His semifinal opponent was Jamill Kelly of the United States, who had competed at the 2003 World Championships but did not place. Kelly was also wrestling well in Athens, and their battle was very closely contested. The match went down to one move on a scramble, and when officials went to the videotape, the points went to Kelly for a 3-1 victory in overtime. Veteran Elbrus Tedeev of Ukraine went on to win the gold, Kelly took the silver, and Murtazaliev captured the bronze medal.
The mark of a champion is to return from disappointment and come back stronger in the next year. Murtazaliev got the chance, when Russia entered him at the 2005 World Championships in Budapest, Hungary. Murtazaliev wrestled with skill and intensity, and captured the World gold medal, showing that the promise he had displayed in Athens had been turned into a championship performance.
Zaur Botaev is an example of the kind of depth that Russia has in its wrestling system. An athlete who has proven that he competes at the World class level, Botaev's biggest challenge is to make Russia's team and prove what he can do at the major events.
Botaev had an impressive age-group career, representing Russia at the European and World levels. In 1994, he won a Cadet World gold medal competing at 40 kg/88 lbs. Four years later, Botaev returned to major competition on the Junior level, winning gold medals for Russia at both the 1998 Junior European Championship and the 1998 Junior World Championships, competing at 65 kg/143 lbs. Russia sent Botaev back to both events in 1999, and although he won the Junior European gold medal again, he dropped to eieght in the Junior World Championships.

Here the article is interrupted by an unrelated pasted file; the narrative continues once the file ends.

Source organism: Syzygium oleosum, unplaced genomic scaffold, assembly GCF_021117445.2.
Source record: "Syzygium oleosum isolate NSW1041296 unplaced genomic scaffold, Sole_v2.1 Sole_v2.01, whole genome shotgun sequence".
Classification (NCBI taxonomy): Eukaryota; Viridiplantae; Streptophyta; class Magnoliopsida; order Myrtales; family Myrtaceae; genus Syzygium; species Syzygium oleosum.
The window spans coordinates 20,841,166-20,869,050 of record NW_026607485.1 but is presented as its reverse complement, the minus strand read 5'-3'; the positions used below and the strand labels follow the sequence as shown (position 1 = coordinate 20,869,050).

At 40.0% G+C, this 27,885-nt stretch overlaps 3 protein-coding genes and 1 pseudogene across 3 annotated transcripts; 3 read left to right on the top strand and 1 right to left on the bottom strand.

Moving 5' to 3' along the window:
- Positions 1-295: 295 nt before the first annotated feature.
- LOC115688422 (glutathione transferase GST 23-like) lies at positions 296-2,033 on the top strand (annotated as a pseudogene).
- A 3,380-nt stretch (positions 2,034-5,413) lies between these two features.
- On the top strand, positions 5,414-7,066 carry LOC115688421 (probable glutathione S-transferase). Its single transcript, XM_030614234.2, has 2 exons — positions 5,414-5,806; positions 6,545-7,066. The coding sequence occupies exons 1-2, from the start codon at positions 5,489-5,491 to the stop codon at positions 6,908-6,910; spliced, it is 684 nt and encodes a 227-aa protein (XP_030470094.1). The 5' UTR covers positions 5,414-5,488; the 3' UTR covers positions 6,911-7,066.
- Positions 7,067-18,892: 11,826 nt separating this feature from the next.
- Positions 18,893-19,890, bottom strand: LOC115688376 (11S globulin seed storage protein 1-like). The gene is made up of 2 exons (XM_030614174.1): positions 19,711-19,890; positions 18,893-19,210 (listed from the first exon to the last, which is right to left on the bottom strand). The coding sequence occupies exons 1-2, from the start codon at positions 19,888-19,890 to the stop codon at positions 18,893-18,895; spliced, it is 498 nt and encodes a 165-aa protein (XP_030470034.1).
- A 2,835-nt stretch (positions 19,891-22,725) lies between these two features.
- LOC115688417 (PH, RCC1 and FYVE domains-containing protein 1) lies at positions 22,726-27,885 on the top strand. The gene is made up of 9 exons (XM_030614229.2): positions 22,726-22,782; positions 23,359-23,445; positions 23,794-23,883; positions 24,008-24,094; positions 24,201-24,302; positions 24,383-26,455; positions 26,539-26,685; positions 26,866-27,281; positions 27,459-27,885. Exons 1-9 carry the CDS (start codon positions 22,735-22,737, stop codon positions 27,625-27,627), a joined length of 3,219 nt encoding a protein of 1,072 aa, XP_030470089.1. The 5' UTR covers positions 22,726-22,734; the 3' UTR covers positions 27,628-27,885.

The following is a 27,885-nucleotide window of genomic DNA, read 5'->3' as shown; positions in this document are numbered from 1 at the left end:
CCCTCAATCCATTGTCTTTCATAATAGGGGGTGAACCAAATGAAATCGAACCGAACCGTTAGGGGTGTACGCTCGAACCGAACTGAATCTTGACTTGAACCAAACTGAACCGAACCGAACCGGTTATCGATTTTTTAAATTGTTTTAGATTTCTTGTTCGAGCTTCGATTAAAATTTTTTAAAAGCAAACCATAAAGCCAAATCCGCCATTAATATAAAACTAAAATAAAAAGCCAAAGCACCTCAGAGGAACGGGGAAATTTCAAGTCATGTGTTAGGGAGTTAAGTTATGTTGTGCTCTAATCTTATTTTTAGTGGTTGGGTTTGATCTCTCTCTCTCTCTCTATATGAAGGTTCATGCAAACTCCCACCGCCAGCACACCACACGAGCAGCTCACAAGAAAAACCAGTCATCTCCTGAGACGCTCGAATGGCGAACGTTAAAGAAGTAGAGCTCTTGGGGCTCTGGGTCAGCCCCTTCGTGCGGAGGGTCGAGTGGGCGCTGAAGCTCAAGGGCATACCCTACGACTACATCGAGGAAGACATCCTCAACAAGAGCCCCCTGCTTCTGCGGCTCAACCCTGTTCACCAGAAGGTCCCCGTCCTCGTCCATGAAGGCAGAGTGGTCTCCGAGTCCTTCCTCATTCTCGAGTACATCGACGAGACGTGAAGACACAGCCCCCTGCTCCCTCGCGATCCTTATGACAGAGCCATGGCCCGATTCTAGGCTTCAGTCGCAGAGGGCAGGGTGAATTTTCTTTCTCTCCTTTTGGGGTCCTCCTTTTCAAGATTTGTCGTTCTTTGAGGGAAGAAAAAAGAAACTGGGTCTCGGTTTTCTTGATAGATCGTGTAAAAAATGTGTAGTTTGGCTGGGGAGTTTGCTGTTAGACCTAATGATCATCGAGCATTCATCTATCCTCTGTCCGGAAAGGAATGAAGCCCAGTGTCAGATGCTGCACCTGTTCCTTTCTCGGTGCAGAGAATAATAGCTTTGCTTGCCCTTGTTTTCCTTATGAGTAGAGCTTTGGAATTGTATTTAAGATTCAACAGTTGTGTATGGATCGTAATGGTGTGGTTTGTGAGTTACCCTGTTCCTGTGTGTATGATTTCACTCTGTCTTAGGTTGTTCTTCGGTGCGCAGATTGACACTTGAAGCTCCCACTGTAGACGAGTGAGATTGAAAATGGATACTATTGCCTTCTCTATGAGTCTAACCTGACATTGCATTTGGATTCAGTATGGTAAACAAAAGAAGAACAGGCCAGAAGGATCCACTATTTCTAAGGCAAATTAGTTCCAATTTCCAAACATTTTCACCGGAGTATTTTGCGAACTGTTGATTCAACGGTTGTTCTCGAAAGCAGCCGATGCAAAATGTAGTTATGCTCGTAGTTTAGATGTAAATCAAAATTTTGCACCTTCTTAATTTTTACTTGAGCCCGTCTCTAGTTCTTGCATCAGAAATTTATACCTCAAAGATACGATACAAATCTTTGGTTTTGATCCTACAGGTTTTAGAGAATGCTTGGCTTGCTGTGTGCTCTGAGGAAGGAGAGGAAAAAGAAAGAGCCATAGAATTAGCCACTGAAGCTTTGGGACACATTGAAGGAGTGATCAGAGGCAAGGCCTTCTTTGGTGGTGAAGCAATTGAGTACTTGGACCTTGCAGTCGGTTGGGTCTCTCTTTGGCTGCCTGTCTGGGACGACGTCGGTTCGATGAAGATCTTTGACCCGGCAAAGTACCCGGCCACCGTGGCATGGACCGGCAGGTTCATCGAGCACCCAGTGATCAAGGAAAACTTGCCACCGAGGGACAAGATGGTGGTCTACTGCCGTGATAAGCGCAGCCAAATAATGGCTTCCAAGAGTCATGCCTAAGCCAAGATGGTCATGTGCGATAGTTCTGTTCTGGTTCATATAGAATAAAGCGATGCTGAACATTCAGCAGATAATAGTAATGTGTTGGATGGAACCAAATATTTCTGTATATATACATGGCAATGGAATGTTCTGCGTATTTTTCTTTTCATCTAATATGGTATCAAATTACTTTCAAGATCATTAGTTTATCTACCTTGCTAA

Russia had enough faith in Botaev in 2000 that he was entered in two Olympic Qualification Tournaments at 69 kg/152 lbs. Botaev did his job for his nation, winning a gold medal at one event and a silver medal at the other, helping Russia to qualify to compete in the division at the 2000 Olympics in Sydney, Australia. However, when the Olympics arrived, Russia entered Arsen Gitinov, who won a silver medal, losing to Canada's Daniel Igali in the finals.
After winning a World Military title at 63 kg/138.75 lbs in 2001, Botaev settled into the new 66 kg/145.5 lbs. division in 2002, and became Russia's top wrestler at the weight that year. He captured the European gold medal, then followed up with a bronze medal at the World Championships in Tehran, Iran. For most nations, that performance might have earned a repeat opportunity at the world level. However, Russia entered Irbek Farniev at the 2003 World Championships where he won the gold medal. In 2004, it was young Makhach Murtazaliev who went to the Olympic Games, where he captured the bronze. Botaev remains on the mats, working for another chance at the big show.